The opinions expressed herein are strictly those of the author and do not necessarily reflect the opinions of the Widener Journal of Law, Economics & Race. 

[1] Mikoto Rich and John Broder, A Debate Arises on Job Creation and Environment, N.Y. Times (Sept. 4, 2011), available at

[2] Id.

[3] Id.

[4] Id.

[5] Id.

[6] Jeff Spross, New Study: The Economic Benefits of EPA Regulations Massively Outweigh the Costs, ThinkProgress (May 3, 2013), available at

[7] Id.

[8] Id.

[9] Christopher Robbins, N.J. Congressman Introduces medical waste regulation after needles found on beach, (August 15, 2013), available at

[10] Chris Newmaker, N.J. towns close beaches after medical waste washes ashore, USA Today (August 9, 2008), available at

[11] Robbins, supra, note 9.

Volume V, Issue 2 Published!

June 2nd, 2014 No comments

The Widener Journal of Law, Economics & Race is proud to announce that Volume V, Issue II is now available! Click the link, read, and enjoy!


Government Land Grab

May 19th, 2014 No comments

By: Jason Gibson

Blog Category: The Economics of Environmental Regulation

The Clean Water Act (CWA) was enacted in 1972 to “restore and maintain the chemical, physical, and biological integrity of the nation’s waters by preventing point and nonpoint pollution sources, providing assistance to publicly owned treatment works for the improvement of wastewater treatment, and maintaining the integrity of wetlands.”  The law is designed to protect waters with a “significant nexus” to “navigable waters.”  However, the scope of the statute has remained unclear since its inception and often defines navigable waters as “waters of the United States.”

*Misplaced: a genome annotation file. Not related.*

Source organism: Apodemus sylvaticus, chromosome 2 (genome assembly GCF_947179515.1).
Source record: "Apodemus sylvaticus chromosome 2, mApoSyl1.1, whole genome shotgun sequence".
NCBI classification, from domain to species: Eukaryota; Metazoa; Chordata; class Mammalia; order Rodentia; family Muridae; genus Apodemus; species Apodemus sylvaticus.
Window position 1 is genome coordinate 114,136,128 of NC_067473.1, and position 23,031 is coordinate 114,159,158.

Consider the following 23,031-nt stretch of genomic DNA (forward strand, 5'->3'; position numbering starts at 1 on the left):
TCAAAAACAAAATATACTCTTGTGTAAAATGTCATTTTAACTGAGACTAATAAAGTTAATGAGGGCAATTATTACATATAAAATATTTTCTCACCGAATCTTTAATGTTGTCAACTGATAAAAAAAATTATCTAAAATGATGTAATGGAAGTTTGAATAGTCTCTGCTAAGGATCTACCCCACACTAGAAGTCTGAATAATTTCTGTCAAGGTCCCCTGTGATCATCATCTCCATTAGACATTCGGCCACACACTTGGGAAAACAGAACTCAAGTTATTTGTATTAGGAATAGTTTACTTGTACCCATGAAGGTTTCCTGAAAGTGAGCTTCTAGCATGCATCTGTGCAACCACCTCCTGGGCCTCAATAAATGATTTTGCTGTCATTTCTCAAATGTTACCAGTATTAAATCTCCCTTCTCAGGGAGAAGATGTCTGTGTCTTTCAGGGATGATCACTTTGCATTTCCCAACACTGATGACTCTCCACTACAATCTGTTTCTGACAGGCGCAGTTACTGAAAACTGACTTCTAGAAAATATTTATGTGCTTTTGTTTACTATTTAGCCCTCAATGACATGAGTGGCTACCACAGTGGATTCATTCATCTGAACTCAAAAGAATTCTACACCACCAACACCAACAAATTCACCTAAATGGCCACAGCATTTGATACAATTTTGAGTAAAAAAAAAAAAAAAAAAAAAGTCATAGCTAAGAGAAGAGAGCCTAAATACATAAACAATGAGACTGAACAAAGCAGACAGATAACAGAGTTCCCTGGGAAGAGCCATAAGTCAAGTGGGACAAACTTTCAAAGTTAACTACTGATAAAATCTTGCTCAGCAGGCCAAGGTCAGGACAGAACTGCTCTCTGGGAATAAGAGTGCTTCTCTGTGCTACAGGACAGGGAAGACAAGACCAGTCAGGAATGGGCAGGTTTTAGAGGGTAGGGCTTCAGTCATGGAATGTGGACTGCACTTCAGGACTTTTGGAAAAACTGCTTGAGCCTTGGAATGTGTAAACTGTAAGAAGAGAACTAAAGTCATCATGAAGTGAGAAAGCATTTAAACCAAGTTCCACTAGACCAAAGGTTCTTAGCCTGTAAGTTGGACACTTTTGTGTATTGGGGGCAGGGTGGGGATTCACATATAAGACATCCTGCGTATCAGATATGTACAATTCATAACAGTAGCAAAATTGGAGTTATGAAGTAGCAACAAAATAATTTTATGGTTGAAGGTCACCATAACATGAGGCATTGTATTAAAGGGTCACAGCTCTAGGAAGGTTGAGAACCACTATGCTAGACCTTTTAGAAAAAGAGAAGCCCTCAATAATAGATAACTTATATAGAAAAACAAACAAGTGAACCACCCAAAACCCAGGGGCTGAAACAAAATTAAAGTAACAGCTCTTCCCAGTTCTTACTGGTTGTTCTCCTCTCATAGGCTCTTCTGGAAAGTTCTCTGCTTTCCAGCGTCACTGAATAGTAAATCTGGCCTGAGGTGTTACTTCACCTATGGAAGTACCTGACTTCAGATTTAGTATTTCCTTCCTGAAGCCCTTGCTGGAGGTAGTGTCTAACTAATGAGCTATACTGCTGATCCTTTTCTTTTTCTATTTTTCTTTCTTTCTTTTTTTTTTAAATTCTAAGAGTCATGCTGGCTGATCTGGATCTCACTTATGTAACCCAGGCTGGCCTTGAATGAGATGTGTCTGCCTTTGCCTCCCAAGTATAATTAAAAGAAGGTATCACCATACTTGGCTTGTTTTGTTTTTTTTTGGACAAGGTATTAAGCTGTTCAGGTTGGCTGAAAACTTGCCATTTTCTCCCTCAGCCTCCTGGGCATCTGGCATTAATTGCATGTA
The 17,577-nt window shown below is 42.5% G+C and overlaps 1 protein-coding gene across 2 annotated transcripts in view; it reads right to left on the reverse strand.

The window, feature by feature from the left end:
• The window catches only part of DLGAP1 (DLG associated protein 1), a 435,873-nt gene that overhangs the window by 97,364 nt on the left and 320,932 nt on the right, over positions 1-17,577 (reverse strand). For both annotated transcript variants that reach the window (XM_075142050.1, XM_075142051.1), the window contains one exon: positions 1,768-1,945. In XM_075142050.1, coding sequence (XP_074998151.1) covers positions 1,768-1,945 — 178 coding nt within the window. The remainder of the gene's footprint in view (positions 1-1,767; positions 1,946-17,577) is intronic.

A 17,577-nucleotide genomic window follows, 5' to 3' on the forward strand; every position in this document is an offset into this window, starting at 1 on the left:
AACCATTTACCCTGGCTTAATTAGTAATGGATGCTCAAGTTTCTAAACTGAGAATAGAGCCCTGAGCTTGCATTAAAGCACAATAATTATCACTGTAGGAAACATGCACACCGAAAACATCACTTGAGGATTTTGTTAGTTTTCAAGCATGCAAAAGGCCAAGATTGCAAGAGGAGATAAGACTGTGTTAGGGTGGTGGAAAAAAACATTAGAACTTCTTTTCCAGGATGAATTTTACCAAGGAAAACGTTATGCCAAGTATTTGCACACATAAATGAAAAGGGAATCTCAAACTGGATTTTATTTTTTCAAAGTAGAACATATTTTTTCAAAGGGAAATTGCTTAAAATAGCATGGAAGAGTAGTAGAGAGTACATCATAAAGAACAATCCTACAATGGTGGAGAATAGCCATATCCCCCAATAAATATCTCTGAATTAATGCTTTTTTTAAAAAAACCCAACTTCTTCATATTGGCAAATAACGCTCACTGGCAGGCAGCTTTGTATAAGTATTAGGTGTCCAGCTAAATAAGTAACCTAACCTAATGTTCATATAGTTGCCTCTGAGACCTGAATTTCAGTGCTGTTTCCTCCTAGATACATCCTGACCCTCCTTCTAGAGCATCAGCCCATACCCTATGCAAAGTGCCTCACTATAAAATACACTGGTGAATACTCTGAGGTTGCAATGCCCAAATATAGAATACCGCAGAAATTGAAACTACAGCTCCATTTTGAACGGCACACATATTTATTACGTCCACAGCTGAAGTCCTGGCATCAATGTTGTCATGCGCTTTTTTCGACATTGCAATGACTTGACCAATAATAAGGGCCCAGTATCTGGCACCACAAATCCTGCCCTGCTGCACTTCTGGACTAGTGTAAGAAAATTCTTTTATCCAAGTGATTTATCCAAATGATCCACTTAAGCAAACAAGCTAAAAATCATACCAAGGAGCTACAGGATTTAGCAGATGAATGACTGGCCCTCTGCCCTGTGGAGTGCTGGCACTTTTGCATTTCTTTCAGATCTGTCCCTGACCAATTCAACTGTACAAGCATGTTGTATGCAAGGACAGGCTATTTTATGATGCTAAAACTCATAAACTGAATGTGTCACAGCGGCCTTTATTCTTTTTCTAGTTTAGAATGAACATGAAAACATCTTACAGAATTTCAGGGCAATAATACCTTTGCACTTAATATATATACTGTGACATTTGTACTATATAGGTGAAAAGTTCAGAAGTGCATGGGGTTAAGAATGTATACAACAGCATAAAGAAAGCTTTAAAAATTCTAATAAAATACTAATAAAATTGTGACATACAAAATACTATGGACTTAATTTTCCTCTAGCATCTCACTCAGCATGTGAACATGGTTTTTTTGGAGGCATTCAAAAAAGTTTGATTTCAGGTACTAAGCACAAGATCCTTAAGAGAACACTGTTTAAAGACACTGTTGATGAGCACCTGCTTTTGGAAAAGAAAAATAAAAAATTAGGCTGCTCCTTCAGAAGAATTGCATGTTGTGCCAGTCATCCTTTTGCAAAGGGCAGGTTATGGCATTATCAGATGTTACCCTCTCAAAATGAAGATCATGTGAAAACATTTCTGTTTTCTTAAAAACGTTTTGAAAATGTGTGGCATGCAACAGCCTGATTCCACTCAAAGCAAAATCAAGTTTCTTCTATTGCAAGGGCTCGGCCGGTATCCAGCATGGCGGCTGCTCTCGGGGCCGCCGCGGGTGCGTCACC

Recently the Environmental Protection Agency (EPA) has announced a rule that would expand the authority of the CWA to include over a million acres of wetlands and 2 million miles of streams.  The EPA justifies this expansion by arguing that many of these areas are where people get drinking water and also where they hunt, despite the fact that some of these are dry for parts of the year.  This new proposal is meeting intense opposition from those claiming that the new rule will damage the economy by placing unnecessary burdens on farmers and developers who will need to obtain federal permits to conduct their routine activities.  Several governors in the western United States, including Democratic Colorado Gov. John Hickenlooper, are also worried about the impact this new rule would have on drought management, an often serious and costly issue in states such as California.

Sen. Pat Toomey and other politicians have called on the EPA to withdraw this proposal or expand the public review period to six months.  Currently, the rule is only opened for public review for 90 days; despite the fact that the government’s own peer reviewed scientific assessment will not be completed until the end of the year.

The opinions expressed herein are strictly those of the author and do not necessarily reflect the opinions of the Widener Journal of Law, Economics & Race.  


Hope Yen, Clean Water Act Expansion Draws Ire from GOP as White House Prepares to Regulate Waterways, The Huffington Post (Apr. 4, 2014, 8:50 AM), available at

Juliet Eilperin & Darryl Fears, EPA Proposes Greater Protections for Streams, Wetlands Under Clean Water Act, The Washington Post (Mar. 25, 2014), available at


Spring/Summer 2014 Blog Topics

April 20th, 2014 No comments

new shield

 The Widener Journal of Law, Economics and Race would like to announce the topics of our Spring/Summer 2014 blogs!


Our blogs will feature the following four topics:

      1)  Domestic Violence Issues and the Law, Economics, & Race

2)  International Law & Race

3)  The Economics of Environmental Regulation

4)  Religion & Race 


New blog entries will be added every Monday. Thank you for supporting the Widener Journal of Law, Economics & Race!